Parent Q&A

  • Treatment for bowel obstruction

    (2 replies)


    I have been in and out of the ER for the past months with bowel Obstructions

    And the only answer I get is to do surgery, with is a 50% chance to help the problem.

    I dont want to do that. So I am asking if some one out there is going through what I am suffering.

    So I am looking for a non-surgical bowel obstruction treatment.

    Please if some out there can help, know someone .That will be a big gift

    please text 510-987-6086.


    I would highly recommend the Nutrition group, Replenish PDX.  They are located in Portland OR, and do phone consultations.  They really work to individualize the care, and search carefully for what is the underlying concern that is triggering your problems.  Their first step is always digestion, which will definitely help you.  They also know what is within their scope of practice, and will work with your MD to optimize your care.  I have worked with them on a personal level, I am a Nutrition professional, and am very impressed with their competence and knowledge.

    Oh, how frustrating and painful. Here are the simpler remedies that may help. Bear in mind I'm NOT a doctor, just a patient, so investigate first.

    1) A new doctor who will work with you before you wind up in the emergency room. You need some idea what the underlying problem is.

    Consider a research hospital like UCSF or Stanford. The surgeries may be causing more problems than they solve with scar tissue, and some doctors emphasize expensive procedures over simpler, less expensive options.

    2) an elimination diet, where you stop eating foods that may be causing problems and slowly re-introduce them.

    3) wide-spectrum probiotics

    4) Lifeway Keifir

    5) a specific probiotic saccharomyces boulardii

    Again, I'm not a doctor, so investigate for yourself and proceed with caution.  Good luck!

    New replies are no longer being accepted.
  • Surgeon specializing in nodule/tumor removal from Thyroid?

    (2 replies)

    My father needs to have a mass removed from his thyroid. The biopsy was inconclusive about whether it was cancerous but subsequent tests suggests it's not that likely it is malignant. Still everyone agrees it is large and needs to come out. Do you know anyone who had a similar thyroid operation? Do you have a recommendation for an amazing surgeon specialized in this? We can go anywhere in the Bay Area.

    Thanks for your suggestions.

    Dr. Duh at UCSF removed my thyroid (non-cancerous, but quite enlarged) about 10 months ago. He is excellent. I had some some complications due to existing scar tissue from a previous surgery, so it was very important that I have an experienced surgeon. 

    I just (1 month ago) had my thyroid removed due to Papillary Thyroid Cancer.  I cannot say enough wonderful things about Dr. Giovanni Begossi.  He's in Oakland near Summit, but he did my surgery at Alta Bates (I think he does surgeries at both locations.)  He is the thyroid guy for this area.  He removes about 5/month; additionally he removes parathyroids as well.  I had no complications.  I adore him as surgeon.  Please call him.  (510) 465-5523.  Good luck to your father!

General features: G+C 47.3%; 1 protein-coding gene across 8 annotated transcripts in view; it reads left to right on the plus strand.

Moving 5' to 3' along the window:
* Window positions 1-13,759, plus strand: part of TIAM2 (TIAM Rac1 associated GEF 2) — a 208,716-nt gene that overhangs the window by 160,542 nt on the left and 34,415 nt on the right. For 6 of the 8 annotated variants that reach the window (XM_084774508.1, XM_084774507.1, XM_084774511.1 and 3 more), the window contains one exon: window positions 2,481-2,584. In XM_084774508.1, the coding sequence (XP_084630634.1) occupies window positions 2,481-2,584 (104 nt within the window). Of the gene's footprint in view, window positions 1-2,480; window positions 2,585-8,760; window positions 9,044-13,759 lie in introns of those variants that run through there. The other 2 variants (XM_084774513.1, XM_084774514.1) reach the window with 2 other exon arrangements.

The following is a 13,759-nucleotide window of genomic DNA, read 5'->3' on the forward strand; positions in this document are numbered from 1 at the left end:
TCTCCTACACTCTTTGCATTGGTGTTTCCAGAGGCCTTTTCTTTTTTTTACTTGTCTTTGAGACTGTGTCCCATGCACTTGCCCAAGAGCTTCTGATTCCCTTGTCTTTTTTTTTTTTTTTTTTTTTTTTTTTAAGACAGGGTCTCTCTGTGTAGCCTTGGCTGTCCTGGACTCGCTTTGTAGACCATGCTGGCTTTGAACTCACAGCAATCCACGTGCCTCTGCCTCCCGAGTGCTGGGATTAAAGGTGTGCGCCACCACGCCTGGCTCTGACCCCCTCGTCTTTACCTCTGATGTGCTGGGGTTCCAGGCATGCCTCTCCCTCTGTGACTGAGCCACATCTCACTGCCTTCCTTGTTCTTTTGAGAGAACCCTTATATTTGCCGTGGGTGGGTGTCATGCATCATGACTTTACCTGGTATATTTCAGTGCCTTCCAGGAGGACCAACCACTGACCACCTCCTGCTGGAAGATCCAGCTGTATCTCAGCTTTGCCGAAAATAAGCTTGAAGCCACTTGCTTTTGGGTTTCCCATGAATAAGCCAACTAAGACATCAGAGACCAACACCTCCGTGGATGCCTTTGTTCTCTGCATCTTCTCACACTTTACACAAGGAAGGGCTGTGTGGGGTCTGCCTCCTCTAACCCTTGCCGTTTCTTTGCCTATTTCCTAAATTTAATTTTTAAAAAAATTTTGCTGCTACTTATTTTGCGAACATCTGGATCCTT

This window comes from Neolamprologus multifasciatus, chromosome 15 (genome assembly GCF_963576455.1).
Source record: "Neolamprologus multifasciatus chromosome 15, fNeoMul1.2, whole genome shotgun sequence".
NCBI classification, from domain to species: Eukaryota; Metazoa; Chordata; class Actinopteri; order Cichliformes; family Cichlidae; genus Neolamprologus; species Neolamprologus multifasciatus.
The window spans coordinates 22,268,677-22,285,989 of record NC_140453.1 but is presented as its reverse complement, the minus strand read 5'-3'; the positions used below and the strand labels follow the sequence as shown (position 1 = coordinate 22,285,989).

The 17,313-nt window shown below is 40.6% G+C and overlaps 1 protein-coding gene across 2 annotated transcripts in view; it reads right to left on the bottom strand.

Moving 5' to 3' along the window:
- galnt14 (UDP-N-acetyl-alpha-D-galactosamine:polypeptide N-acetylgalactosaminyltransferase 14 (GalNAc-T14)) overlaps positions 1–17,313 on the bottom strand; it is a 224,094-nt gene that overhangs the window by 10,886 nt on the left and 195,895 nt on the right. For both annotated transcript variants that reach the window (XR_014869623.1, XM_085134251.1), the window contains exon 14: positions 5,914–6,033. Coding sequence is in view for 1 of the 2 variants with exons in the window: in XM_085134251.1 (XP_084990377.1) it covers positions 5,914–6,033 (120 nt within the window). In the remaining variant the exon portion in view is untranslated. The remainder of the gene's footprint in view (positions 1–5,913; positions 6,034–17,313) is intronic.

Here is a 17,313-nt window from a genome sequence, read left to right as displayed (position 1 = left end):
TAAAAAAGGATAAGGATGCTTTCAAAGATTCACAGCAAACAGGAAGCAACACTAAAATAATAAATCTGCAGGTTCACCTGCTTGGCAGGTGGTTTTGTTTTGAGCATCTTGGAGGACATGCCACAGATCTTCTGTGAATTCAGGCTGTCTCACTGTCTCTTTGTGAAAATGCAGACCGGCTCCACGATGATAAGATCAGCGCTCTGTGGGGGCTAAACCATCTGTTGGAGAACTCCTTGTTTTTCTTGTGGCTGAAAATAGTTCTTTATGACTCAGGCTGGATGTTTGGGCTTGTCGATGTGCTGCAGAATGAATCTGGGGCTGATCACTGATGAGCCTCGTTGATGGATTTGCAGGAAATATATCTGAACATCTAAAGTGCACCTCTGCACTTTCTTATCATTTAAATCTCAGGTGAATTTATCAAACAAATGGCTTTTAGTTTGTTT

New replies are no longer being accepted.

Archived Q&A and Reviews

Questions & Reviews Related Pages

2008 - 2011 Reviews

Dr. Charles Jenkins

Oct 2010

Does anyone have recent experience with Dr. Charles Jenkins. I need to have a proceedure done on my thyroid, and am looking for more information on Dr. Jenkins. Thanks.

I was a patient of Charlie Jenkins' for a number of years. He followed up on several problems that I had had after a surgery (different surgeon). I trusted him, I felt comfortable with his manner and his assessments of my situation. I definitly recommend him. laurie

Reviews of Dr. Steven Stanten

April 2010

I am interested in hearing from anyone who has had a recent surgery performed by general surgeon, Steven Stanten (office is in Oakland on Hawthorn. I am in need of a hernia repair and would like some updated feedback on this doctor. Please advise!

Good luck with your surgery, whomever you choose, but I found Dr. Stanten's office staff to be off-putting, rude and generally difficult to deal with; my PCP gave me the names of both Dr. Stanten and Dr. Bruce Moorstein and I stopped trying to struggle with Dr. S's uncaring and irritable staff and am so glad I did. Dr. Moorstein was knowledgable, skilled, kind, thorough and even had a sense of humor (not something I've seen in a lot of surgeons), and similarly, his staff was warm, caring, organized, professional and accomodating-I ended up having my surgery 5 days before Dr. Stanten's staff would even schedule me for an evaluation, and I was in a great deal of pain. I believe that a doctor's office is a reflection of the providers who work there, and with that in mind I'm happy to have seen and been treated by Dr. Moorstein instead. post op and thrilled!

Surgeon - Charles Jenkins or Steve Stanton?

May 2008

I'm being referred for thyroid surgery and have been given the choice of Charles Jenkins or Steve Stanton for a surgeon. I didn't see anything online about either doctor. I realize they are both general surgeons so would appreciate hearing from anyone who has had any kind of surgery with either doctor. How well did he answer questions, how did the surgery go, and was anything out of the ordinary about your experience (pain, recovery, scarring, any complications, etc)? Thanks. -prepping for surgery